Recording Studio: The electric guitar may be the most important and popular instrument of the last half-century in American music. Certainly its introduction brought a major change to American musical technology and has shaped the sound and direction of modern musical styles.
Recording Studio Is invention a flash of individual inspiration?
Sometimes, but typically it is a far more complex process. Amplifying the sound of a guitar by means of electricity, for example, involved many inventors and musicians working since the 1920s to develop, design, and popularize a louder instrument.
The recording studio electric guitar may be the most important and popular instrument of the last half-century in American music. Certainly its introduction brought a major change to American musical technology and has shaped the sound and direction of modern musical styles.
The desire to increase the sound of the guitar existed long before the development of electrical amplifiers and speakers. Musical performances in the 19th century were characterized by ever-larger concert settings and ensembles. Musicians needed louder and more powerful instruments, which became possible by using new materials and designs.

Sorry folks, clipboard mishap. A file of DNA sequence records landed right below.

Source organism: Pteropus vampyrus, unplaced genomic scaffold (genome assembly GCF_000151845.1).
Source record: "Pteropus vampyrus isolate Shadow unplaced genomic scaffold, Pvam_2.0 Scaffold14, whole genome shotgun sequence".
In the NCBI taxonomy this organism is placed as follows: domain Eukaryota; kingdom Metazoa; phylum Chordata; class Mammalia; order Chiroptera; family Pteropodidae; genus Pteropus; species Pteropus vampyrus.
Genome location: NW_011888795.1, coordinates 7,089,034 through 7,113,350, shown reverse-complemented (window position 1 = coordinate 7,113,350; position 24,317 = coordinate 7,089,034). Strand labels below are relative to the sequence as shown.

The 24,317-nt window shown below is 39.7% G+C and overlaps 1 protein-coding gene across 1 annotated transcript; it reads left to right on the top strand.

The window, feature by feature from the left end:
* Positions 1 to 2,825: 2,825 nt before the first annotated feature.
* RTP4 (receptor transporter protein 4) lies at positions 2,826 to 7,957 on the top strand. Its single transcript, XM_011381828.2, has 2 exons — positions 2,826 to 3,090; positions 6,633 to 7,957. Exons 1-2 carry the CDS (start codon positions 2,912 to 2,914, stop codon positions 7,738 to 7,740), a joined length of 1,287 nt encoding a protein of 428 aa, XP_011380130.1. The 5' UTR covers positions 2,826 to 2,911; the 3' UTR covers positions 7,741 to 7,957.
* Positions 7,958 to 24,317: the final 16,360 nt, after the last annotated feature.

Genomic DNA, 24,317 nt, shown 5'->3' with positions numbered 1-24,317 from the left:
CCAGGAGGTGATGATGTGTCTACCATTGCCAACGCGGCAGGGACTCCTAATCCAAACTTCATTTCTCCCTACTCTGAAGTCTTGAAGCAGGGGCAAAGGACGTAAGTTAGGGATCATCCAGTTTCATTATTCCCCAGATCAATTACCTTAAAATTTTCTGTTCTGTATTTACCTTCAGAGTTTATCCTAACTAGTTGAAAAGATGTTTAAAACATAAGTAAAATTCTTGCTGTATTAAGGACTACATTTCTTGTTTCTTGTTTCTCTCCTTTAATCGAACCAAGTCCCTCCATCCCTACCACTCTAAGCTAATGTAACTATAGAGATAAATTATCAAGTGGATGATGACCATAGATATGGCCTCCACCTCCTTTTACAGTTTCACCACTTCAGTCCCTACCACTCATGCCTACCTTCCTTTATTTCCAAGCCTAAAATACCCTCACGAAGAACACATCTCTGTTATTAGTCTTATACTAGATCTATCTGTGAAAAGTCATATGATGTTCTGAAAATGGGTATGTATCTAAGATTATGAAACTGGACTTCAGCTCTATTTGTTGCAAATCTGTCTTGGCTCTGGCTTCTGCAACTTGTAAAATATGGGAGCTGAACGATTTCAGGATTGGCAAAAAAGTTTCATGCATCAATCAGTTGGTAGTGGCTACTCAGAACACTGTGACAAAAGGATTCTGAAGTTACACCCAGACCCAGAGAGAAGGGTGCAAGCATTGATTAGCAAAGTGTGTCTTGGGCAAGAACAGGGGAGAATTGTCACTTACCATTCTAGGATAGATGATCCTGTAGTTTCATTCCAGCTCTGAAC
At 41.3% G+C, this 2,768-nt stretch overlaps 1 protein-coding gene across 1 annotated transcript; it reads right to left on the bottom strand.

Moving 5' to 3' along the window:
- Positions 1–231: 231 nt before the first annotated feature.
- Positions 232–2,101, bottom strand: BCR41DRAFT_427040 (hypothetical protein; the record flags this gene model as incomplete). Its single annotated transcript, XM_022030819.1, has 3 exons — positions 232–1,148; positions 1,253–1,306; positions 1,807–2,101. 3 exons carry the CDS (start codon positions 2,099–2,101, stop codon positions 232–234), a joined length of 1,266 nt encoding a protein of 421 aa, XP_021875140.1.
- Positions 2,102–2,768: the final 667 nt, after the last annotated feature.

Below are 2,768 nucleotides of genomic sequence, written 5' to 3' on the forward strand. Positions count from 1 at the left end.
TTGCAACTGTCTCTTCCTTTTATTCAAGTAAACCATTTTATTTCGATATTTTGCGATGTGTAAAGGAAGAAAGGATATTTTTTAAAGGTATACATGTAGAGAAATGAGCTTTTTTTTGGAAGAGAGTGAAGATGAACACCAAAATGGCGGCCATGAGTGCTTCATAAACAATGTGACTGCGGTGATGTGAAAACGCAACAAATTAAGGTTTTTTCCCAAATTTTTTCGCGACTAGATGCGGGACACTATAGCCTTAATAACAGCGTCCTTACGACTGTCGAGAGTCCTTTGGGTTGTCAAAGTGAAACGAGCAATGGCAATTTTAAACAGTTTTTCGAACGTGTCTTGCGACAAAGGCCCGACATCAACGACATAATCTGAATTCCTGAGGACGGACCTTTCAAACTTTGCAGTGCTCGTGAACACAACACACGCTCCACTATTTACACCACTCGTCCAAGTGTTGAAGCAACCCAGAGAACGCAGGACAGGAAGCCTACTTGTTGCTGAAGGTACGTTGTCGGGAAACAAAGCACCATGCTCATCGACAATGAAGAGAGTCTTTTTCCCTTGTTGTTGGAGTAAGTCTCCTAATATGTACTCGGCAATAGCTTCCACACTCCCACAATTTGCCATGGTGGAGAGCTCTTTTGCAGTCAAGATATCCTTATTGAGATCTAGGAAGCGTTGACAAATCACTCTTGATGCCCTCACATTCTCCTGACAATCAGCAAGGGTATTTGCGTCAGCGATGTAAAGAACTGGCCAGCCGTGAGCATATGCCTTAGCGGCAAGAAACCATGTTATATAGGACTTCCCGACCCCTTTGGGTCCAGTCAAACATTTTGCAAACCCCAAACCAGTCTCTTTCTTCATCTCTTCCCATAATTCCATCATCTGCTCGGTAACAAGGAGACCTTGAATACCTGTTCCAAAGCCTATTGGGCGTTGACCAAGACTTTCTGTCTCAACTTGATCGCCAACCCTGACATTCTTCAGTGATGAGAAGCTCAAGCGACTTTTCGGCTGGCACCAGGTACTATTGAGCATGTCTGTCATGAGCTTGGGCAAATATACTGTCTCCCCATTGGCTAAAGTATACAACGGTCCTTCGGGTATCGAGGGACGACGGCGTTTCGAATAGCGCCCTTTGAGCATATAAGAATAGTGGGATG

The introduction of steel strings in the 19th century meant not only greater volume, but greater tension on instruments. The traditional flattop guitar began to change in size and shape as a steel-string instrument. In addition, an entirely different design emerged, the stronger—and louder—archtop.
In the 1920s, as public dance music became more popular and the infant recording industry required high volume to capture a musical performance, guitar makers increased their efforts to develop ever-louder guitars. Some people continued experimenting with larger sizes and metal bodies; other innovators started to focus on electricity as a possible aid.
By the end of the 1930s, recording studio electronic amplification proved to be one of the most successful innovations for building a louder guitar, despite the misgivings of some traditionalists about the new technology. Country and jazz guitarists were among the first to champion the electric sound. Then in the 1940s and 1950s, players and makers began building Spanish-style electric guitars with solid wooden bodies, which led to new designs and new sounds.